‘Big data’ is one of the key buzzwords of our time. It’s a very sexy term that has captured our imagination. But simply having access to lots of data isn’t going to make an organisation more competitive, nimble and innovative. It’s what you do with the data that really matters. If you take the right steps, access to big data and analytics can put a business in solid stead for creating added value in its specific circumstances, at any moment.
With this in mind, we really need a better way to describe the ability to generate lots of information about what’s happening inside an enterprise and then act on this data, which was one of the central themes at the Nielsen Consumer 360 event, held recently in San Antonio, Texas.
This was an opportunity for some of the USA’s top businesses including Walmart and Google to come together to explore what’s best practice when it comes to learning from the massive amounts of data these giant enterprises have at their fingertips.
At the event, Tara Walpert Levy, managing director of Global Ads Marketing Development at Google, suggested we should be using the expression ‘better data’ rather than big data. The phrase better data certainly has merit. But I prefer the term ‘smart data’ because it has so many wonderful connotations. Smart implies intelligence but the word can also be used as a synonym for elegance, lively and energetic.
So what exactly is smart data and how can you use it to improve the way your business runs? On its own, data isn’t valuable. It’s the timeliness of that data and how it’s used that really matters.
Organisations that are smart about the way they use data:
- Start analysing information as soon as it becomes available.
- Use an intuitive business management solution that wades through the mountains of data points and, in an automated fashion, pinpoints and delivers to staff the specific information they need to perform smarter and help them realise their strategic goals, and more.
- Have senior executives that understand the importance of learning from the data available to the business and are able to draw insights from the available facts.
- Share what they learn from this material with people at all levels of the business – from C-level to street level - rather than corral it for senior business decisions makers only.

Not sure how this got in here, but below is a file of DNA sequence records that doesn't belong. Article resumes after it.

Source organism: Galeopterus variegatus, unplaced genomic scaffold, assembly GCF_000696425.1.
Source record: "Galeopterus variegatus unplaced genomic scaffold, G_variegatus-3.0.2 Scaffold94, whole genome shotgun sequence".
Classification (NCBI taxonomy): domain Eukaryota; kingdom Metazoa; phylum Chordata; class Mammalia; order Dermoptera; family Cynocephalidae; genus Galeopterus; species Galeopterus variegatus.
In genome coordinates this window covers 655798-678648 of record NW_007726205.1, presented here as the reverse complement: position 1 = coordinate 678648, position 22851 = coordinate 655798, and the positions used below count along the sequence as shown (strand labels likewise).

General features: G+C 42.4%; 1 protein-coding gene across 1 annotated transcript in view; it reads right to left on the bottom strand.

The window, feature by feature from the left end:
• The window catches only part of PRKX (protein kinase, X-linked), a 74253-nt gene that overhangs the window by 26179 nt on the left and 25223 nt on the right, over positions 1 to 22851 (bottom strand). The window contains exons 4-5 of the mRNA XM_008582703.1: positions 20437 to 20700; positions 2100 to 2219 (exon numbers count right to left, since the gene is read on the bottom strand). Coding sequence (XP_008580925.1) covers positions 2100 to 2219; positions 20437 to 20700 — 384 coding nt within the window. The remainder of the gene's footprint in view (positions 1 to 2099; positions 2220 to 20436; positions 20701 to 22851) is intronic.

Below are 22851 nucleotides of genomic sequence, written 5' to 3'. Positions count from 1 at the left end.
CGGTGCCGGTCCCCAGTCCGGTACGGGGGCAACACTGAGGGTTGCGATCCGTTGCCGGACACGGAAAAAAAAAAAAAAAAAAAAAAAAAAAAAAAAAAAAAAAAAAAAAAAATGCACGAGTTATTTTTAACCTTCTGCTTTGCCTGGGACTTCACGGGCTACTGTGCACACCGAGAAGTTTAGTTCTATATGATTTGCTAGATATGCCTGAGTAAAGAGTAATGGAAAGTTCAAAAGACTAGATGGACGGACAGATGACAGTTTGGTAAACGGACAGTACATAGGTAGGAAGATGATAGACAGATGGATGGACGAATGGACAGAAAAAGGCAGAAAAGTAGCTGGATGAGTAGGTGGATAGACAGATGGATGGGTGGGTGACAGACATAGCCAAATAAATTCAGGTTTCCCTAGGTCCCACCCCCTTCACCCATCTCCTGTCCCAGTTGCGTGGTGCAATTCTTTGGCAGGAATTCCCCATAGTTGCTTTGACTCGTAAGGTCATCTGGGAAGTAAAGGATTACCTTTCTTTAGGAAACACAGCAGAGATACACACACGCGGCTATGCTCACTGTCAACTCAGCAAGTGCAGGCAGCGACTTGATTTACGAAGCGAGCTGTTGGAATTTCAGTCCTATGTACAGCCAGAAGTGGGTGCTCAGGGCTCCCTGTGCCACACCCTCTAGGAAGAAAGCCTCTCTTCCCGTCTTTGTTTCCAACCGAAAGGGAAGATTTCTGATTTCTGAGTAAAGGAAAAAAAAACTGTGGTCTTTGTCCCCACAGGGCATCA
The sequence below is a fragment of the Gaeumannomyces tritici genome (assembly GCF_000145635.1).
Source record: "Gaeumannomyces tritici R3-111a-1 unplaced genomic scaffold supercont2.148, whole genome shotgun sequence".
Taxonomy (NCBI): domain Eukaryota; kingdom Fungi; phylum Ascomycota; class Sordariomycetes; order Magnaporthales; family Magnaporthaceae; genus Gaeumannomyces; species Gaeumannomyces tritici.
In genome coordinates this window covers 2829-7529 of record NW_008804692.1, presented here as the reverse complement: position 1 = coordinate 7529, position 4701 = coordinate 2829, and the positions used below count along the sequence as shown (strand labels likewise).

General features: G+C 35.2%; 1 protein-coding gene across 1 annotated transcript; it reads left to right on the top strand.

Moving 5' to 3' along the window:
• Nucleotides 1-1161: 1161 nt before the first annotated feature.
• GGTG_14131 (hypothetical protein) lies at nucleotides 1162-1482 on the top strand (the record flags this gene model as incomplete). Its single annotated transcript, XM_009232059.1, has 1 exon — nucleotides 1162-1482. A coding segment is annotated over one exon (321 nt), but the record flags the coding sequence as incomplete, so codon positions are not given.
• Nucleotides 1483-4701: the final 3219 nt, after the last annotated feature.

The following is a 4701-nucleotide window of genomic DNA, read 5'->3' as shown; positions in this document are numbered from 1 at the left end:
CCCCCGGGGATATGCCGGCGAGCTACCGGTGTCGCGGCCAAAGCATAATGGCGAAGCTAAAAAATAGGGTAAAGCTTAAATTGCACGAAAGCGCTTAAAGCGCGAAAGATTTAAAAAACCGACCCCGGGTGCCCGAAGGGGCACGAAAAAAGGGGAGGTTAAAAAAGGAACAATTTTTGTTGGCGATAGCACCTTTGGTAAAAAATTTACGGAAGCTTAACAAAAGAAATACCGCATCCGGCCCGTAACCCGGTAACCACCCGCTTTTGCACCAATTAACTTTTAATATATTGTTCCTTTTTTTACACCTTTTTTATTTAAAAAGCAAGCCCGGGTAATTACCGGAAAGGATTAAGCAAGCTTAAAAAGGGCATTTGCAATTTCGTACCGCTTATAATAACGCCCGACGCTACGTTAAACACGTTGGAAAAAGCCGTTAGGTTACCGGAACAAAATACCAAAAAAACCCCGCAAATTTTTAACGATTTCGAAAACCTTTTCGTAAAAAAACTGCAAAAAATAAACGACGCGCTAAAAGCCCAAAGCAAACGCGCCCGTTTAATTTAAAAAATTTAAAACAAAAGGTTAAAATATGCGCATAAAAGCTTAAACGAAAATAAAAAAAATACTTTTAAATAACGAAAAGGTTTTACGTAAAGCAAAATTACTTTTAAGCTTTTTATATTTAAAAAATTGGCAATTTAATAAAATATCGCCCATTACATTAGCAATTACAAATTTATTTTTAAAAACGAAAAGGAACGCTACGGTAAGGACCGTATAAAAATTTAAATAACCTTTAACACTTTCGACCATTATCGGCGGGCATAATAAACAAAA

- Give staff immediate access to the data points that help make their job easier.
- Ensure the way the business collects and stores data complies with privacy regulations.
- So what’s the best way to develop a smart data strategy for your business?
Here’s what the process looks like:
Investment and insight
Invest in technology that allows you to collect information at every level, and from within every department of the business. The data that’s collected will differ for every business, depending on what it does and its existing level of digital maturity.
But typically, businesses will need to collect information from customers, from the sales team or retail staff, from within the finance department and through the different points of the supply chain, as well as from other business units, depending on the nature of the enterprise.
Work out which data points deliver the most critical insights for the business. This could be information about customer satisfaction, it could reveal where disruptions are occurring in the supply chain, it could be sales figures or information about late payers. Again, this will depend on the organisation’s unique circumstances.
Empower everyone in the business to be able to access the information that lets them perform their job to the best of their abilities, run their teams better or manage procurement more effectively. Giving everyone access to everything is not what this is about: it’s about giving the different roles in the business the information that is important to them, and enables them to do their job better and smarter.
Sales staff won’t benefit from information about accounts receivable, and similarly finance staff don’t require customer satisfaction data. It’s about putting the right information in the right hands.
Culture and action
Set up a culture so that people not only have access to the information they need, they also use it. It’s not enough to lead your horses to water so to speak - you also need to empower them to take a deep, long drink.
Act on the insights. Once you have the right knowledge to drive your business further at your fingertips, make sure you use it. Build processes in the business to tweak products, re-think strategy and create bigger, bolder visions.
The result? A switched on business that’s powered by easily digestable and accessible insights about what’s happening in the enterprise, as it happens. It’s one of the best ways to ensure everyone at every level is making the right decisions at the right times, and plays a more active role in the businesses success, growth and innovative thinking.
Moreover, it means you’ll stand head and shoulders above others in your field that are not taking the right steps to truly make the most of their data.
David Jackman is the managing director, Pronto Software